Insight & Analysis

Entering Africa: liquidity issues unwound

Published: Nov 2019

With Africa home to some of the fastest growing economies in the world, corporations are flocking to the continent to cash in on the success of many of the countries. For a Eurocentric or US-based treasurer, however, the tumultuous state of liquidity and difference in regulation can be quite a shock. Last week we explored how to prepare to enter Africa, so now we ask what should treasurers expect to find when they get there?

Victoria falls in the morning

The current state of affairs

According to the World Bank, as of 2017, 24 African countries had surpassed the 55% debt-to-GDP ratio suggested by the International Monetary Fund. This somewhat worrying figure suggests that nearly half of all countries across the continent are highly vulnerable to economic changes and have governments that are not as capable of providing economical support in the event of a recession.

Chris Paizis, Head of Corporate FX & International Banking, Absa Group, notes the disparity in liquidity of African countries. “If you look at a place like Nigeria, which by GDP is the largest economy in the continent, their FX liquidity onshore is around US$150m – US$200m per day.” Compare that to South Africa, he says, which onshore is about US$4-5bn per day, or Mozambique where liquidity might be as low as US$15m per day, and the difference in development of local financial markets becomes clear.

Paizis states that there is a perception in sub-Saharan Africa that hedging is quite expensive, which is a statement that should be unpacked and measured against hedging objectives. Currently the markets are fairly nascent, he says. As a result, most people are concerned about compatibility and therefore there tends to be a very low percentage of hedging anyway. Of course, that isn’t to say it doesn’t happen, and there are various instruments available to help – though pricing will not be transparent or freely observable, he comments.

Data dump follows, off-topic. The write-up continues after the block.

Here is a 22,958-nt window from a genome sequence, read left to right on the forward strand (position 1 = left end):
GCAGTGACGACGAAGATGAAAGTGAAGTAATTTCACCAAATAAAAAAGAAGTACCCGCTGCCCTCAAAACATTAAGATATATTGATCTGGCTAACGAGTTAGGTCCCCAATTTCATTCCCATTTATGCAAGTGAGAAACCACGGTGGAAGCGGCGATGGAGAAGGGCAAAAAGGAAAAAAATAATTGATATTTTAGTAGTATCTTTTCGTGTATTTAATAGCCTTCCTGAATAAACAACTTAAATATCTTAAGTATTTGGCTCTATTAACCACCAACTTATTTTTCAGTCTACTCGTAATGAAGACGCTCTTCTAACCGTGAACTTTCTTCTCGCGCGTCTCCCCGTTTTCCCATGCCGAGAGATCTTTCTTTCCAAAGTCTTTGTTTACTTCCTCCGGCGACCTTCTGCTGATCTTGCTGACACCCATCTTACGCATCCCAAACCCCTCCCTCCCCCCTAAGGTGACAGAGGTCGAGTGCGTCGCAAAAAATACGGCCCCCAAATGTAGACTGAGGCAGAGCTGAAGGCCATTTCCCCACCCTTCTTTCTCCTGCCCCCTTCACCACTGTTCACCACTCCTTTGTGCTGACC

“With regards to cost it depends on two things,” Paizis says. “Firstly, what are you trying to protect, and what is your budget for it? Secondly, what is the quality of the counterpart that you’re trading with? Because by putting on a longer-term hedge you’re also introducing potential counterparty risk, which is not so common in the more developed world.” As a result of this risk, most activity in currency is very short term in sub-Saharan Africa he notes.

Challenges and how to overcome them

When it comes to treasury in Africa, Paizis mentions that one of the largest hurdles to overcome is the one related to local regulations. “You can’t access those markets in the traditional ways. You can’t go into a multi-bank platform and hope to get the liquidity you need out of the banks, so a partnership with regional banks and strong local banks is key in getting anything done,” he says.

This might lead to a temptation by corporates to stick to specific regions; however, says Paizis, depending on the industry, generally local market conditions do not deter companies from investment. “But it does take a lot of work and a very different approach to getting things done,” he notes.

A key thing to remember, according to Paizis, is that “you can handle a volatile currency and lower liquidity if you’re used to it, but what’s difficult to hedge against is changes in regulations.” He gives Zambia as an example, where there have been quite a lot of regulatory volatilities over the past few years. This leaves a company at risk of making decisions prior to entering the country, based on what regulations are in place at the time, but when actually getting on the ground there, things may have changed. “The local authorities might be well-intentioned in what they’re trying to achieve… but it makes life for a corporate very difficult to manage,” he says.

The value of a good partnership

“In terms of investment, and especially being able to take dividends out and perpetuate funds, there is a lot of regulation and paperwork that has to be done properly upfront,” notes Paizis. He recommends caution and working with the right partners to alleviate some of the risk.

This comes with its own set of challenges, and Paizis suggests finding a bank “that’s able to fulfil all the banking that’s expected globally, that can also do it for you on the African continent.” That will need to include compliance, money-laundering, and being able to assist with things like local exchange controls and regulations. “The admin tends to be quite heavy on the African continent too, and that’s something that you might not have in Europe or the US,” he adds.

Paizis believes that African financial markets are developing quickly, and that with the right investment the continent has a lot of potential. His parting piece of advice is “don’t be scared of constraints that can be managed, just be prepared to do things slightly differently.”

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